The Shocking Truth About School Lunches
Never pack these foods in your child’s lunch box
With the dramatic rise in the cost of living, many families are struggling to feed their children, resorting to highly processed packaged foods instead of nourishing whole foods.
Spiralling costs are also putting school catering firms under strain, with many slashing healthier food options from their menus in a bid to save pennies.
According to an analysis carried out by the Journal of Nutrients, UK school children consume the highest level of ultra-processed foods in Europe. After studying the school lunch contents of more than 3,300 primary and secondary school children, they discovered that 82% of calories in packed lunches and 63% of calories in school meals come from ultra-processed foods. 
The decline in healthy school lunches, both homemade packed lunches and school-provided meals, will impact school children around the country.
Learn which foods pose the most risk to your child’s health and how to make school lunches more nutritious.
What are ultra-processed foods?
Ultra-processed foods are convenient (and often cheap), non-perishable packaged foods and drinks that are highly refined and manufactured using preservatives, additives and colourings. These foods are far removed from their natural state, made more palatable by added fat, salt, sugar and artificial sweeteners.
- Ready meals and fast food – pizza, chips, potato waffles
- Mass produced bread – any bread made in a factory
- Breakfast cereals – even those deemed organic, natural and healthy
- Pastries, pies, cakes and biscuits
- Processed meats – sausages, chicken nuggets, hot dogs, ham/ deli meats
- Vegan meat substitutes
- Snacks – cereal bars, crisps, pretzels,
- Yoghurts – especially those marketed at children
- Packaged soups and cake mixtures
- Soft drinks and fruit juices
- Condiments, sauces, dressings
- Margarine and dairy-free spreads
- Pre-packaged cheese slices
- Ice cream and ice lollies
How ultra-processed foods affect health
Children who consume ultra-processed foods have an increased risk of being overweight or obese later in life. It also heightens their risk of type 2 diabetes, cardiovascular issues and cancer in early adulthood.  Highly processed foods are also linked poorer locomotor skills in children aged 3 to 5.
Made primarily with damaged oils, sugar/ artificial sweeteners and chemically-derived additives and preservatives, these foods disrupt metabolism (the conversion of food to energy) and damage cells, preventing the body from functioning efficiently. The toxic effects of these highly processed foods accumulate and wreak havoc in the body, causing a range of health issues including:
- Fatigue and brain fog
- Depression and mood disorders
- Damaged blood vessels
- High blood pressure
- Behavioural problems
- Poor focus and attention
- Asthma and respiratory issues
- Lowered immune function and recurrent infections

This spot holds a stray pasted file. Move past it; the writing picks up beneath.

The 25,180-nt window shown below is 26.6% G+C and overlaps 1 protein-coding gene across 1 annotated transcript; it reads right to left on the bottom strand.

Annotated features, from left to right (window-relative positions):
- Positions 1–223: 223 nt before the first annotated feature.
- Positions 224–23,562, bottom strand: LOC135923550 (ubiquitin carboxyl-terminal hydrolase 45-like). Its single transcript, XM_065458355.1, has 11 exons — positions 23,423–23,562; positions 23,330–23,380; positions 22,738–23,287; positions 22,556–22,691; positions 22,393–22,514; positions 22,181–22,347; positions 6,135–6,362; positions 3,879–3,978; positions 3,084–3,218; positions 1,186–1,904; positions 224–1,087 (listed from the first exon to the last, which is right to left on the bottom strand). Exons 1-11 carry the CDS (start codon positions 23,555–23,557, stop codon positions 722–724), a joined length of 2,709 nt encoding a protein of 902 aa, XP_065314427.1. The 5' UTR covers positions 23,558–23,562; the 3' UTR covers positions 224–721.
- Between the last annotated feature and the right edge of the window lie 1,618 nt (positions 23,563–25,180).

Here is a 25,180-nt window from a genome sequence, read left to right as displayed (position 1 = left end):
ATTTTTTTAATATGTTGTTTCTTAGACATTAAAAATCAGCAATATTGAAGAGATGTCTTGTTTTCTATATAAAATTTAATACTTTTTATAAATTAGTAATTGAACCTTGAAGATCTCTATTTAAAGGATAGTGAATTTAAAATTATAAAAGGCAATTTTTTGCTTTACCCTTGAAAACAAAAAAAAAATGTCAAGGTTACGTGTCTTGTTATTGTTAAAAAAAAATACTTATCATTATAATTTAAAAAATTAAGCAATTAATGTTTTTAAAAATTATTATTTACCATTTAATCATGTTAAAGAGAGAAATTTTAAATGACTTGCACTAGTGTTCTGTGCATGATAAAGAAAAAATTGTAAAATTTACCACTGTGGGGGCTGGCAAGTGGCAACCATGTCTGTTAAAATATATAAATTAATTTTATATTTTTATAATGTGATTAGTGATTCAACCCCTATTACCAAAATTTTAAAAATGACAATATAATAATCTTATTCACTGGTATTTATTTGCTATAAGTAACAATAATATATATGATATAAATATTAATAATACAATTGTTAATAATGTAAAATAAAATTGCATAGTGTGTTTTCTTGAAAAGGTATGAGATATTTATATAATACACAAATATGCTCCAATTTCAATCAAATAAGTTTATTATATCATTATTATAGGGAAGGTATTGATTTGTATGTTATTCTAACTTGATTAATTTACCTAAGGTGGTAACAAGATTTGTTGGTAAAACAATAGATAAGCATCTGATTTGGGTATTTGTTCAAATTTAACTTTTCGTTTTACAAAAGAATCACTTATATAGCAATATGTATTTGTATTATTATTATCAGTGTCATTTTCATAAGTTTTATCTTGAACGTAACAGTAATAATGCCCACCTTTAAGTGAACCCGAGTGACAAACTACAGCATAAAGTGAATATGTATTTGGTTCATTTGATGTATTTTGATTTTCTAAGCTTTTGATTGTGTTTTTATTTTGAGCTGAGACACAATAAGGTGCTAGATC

- Irritable bowel syndrome and gut disorders
- Skin problems – eczema, acne, dermatitis
Healthy lunchbox ideas
If your child has a packed lunch, here are some healthy lunchbox ideas and easy swaps to make lunch time more nutritious.
- Vegetable or fruit kebabs on skewers or pick sticks
- Rice paper rolls with rice noodles, shredded lettuce, thinly sliced cucumber/ carrot/ pepper/ avocado, strips of chicken/ beef (organic)
- Hummus with vegetable sticks (cucumber, carrot, pepper) – Beetroot hummus, Turmeric hummus
- Black sushi rolls – a great way to get vegetables into little ones
- Pasta with homemade pesto or tomato sauce (sauté tomatoes, onion, garlic and season with herbs)
- Boiled eggs are quick to make and provide a good source of protein
- Wholemeal or spelt wraps – add some grated carrot and beetroot, cucumber, lettuce and tomatoes for extra nutrition
- Spinach and quinoa balls – if nut-free, use oat or wholemeal flour instead of the ground almonds
- Savoury muffins with added spinach, sweet potato, courgette, sweetcorn –kids love muffins and they are great way to hide vegetables
|Swap this||For this|
|White bread||Wholemeal bread or sour dough|
|White pasta||Wholemeal pasta or a gluten-free wholemeal rice pasta|
|Crisps||Kale chips or popcorn|
|Chocolate bars / biscuits / packaged cereal bars||Homemade bliss balls, oat bars or raspberry flapjack bites (nuts can be replaced with pumpkin or sunflower seeds)|
|Processed meats (ham/chicken/salami)||Leftover home-cooked meat|
|Margarine||Butter, avocado, hummus or a seed butter (sunflower or pumpkin)|
- Use shape cutters for sandwiches and fruits/ vegetables – this is a fun way to encourage kids to try new foods. They love seeing their food shaped as hearts, stars or their favourite animal.
- Invest in a stainless-steel bento-style lunch box – with sectioned compartments (around 4-5), you can add a variety of healthy foods without needing lots of separate plastic tubs. It’s easy to pack/wash and doesn’t leak.
- Use some colourful, child-friendly pick sticks for fruit/vegetable kebabs and to hold wraps together.
- Plan lunch boxes for the week to avoid stress and last-minute morning panic. It also allows you to buy all the ingredients you need ahead of time.
- Use up leftovers – extra pasta/sauces/cooked meat can be used the following day in lunch boxes.
If you’re looking for inspiration in the kitchen or for healthy recipes you can make at home, take a look at CNM’s range of short courses.